John Humphrey, Institute of Development Studies, University of Sussex Avinandan Mukherjee, Indian Institute of Management, Ahmedabad Mauro Zilbovicius, Department of Production Engineering, University of São Paulo Glauco Arbix, Department of Sociology, University of São Paulo
In M. Kagami, J. Humphrey and M. Piore (Eds), Learning, Liberalisation and Economic Adjustment, Tokyo, Institute of Developing Economies, 1998.
1. INTRODUCTION The automobile industry in developing countries is experiencing a rapid transformation. Three key influences govern the change. Firstly, the global geography of the industry is being
transformed by the rapid growth of automotive production and consumption in emerging markets. Over the next two decades, the major auto companies are expecting much of the growth in the world auto industry to theme in the larger emerging markets: China, India, Indonesia (and the ASEAN countries more generally), Brazil (and the Mercosur region) and Russia. They are positioning themselves to take advantage of the opportunities offered by these markets. Secondly, relationships between assemblers and suppliers are being restructured and globalised. The development of global supplier networks is increasing the centralisation of
design activities in the core operations of the leading component producers while decentralising production activities around the world. These developments are having a significant impact on the distribution between countries and companies of the various activities involved in the production and consumption of automobiles (design, components, assembly, finance, and marketing). Thirdly, liberalisation policies have greatly freed up the flow of capital and products into and out of developing countries. While the automotive industry still remains subject to a high degree of policy regulation, the formerly protected and inwardly focused industries of the developing world are being integrated into broader regional and global networks of design, production and consumption. This report examines the transformation of the automotive industries in two of the major emerging markets, Brazil and India. Governments in both countries adopted policies of trade liberalisation and deregulation of the economy at the beginning of the 1990s. In both countries,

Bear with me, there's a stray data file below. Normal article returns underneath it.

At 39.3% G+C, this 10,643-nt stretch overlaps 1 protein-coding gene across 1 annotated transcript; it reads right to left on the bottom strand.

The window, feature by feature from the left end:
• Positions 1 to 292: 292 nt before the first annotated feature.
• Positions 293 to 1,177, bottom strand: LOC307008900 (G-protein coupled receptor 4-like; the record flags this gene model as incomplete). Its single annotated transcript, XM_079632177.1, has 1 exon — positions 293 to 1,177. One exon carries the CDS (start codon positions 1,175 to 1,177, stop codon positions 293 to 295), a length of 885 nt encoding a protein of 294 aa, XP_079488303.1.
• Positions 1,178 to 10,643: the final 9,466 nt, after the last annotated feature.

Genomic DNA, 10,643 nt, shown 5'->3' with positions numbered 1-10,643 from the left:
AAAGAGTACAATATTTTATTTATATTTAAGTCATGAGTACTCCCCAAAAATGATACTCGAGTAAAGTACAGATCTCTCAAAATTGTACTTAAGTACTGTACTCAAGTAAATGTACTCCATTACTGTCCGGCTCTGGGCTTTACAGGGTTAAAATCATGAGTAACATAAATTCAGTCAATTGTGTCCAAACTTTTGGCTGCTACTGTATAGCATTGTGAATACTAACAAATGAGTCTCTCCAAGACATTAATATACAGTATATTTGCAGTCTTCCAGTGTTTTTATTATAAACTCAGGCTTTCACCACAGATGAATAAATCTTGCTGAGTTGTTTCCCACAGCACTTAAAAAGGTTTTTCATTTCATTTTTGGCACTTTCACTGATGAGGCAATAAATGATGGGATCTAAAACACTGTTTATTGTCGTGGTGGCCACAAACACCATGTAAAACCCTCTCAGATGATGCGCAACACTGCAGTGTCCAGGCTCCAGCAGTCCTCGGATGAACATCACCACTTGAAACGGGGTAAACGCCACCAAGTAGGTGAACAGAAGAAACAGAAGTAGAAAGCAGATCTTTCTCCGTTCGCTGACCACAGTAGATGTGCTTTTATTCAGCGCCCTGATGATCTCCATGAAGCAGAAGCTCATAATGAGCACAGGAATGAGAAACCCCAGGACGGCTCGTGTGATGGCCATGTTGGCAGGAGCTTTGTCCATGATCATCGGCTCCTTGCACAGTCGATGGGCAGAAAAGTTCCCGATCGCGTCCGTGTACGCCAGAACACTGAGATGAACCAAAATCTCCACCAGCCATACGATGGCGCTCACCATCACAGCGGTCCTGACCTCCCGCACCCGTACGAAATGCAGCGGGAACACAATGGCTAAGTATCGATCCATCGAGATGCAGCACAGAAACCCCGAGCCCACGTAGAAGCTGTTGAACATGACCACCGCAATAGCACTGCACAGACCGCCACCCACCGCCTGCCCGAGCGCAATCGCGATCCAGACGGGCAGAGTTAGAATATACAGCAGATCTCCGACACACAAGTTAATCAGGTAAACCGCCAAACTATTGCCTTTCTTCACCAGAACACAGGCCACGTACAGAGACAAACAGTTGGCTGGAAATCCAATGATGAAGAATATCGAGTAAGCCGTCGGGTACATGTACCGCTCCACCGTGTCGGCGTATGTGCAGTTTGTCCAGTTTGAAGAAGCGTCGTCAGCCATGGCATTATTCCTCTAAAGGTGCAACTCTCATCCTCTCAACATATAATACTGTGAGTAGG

the automotive industry has shown enormous dynamism in the 1990s.
Growth has been
accompanied by major restructuring as huge inflows of foreign direct investment transform the assembly and components sectors. New relationships have been developed between assemblers and suppliers, and the importance of global and regional networks has increased. The auto industry is potentially an important driver of technological capability in developing countries. It is keenly promoted by governments and is the subject of continuing government intervention in many countries, including those often considered to pursue marketoriented industry and trade policies, not only because of its impact on the balance of trade, but also because of its potential for upgrading the many different industries which feed into it and which sustain motoring activities. 1 This paper discusses the development of the auto industry in Brazil and India under import substitution industrialisation policies and the extent to which local component manufacturers were able to acquire capabilities as a result of their relationships with assemblers. The paper then considers the reshaping of the global automotive components industry resulting from the development of global sourcing networks. Following this discussion, the
transformation of the auto industry in the 1990s is examined and its consequences for the automotive component sector discussed. The paper argues that in the global auto industry Design
relations between suppliers and assemblers have...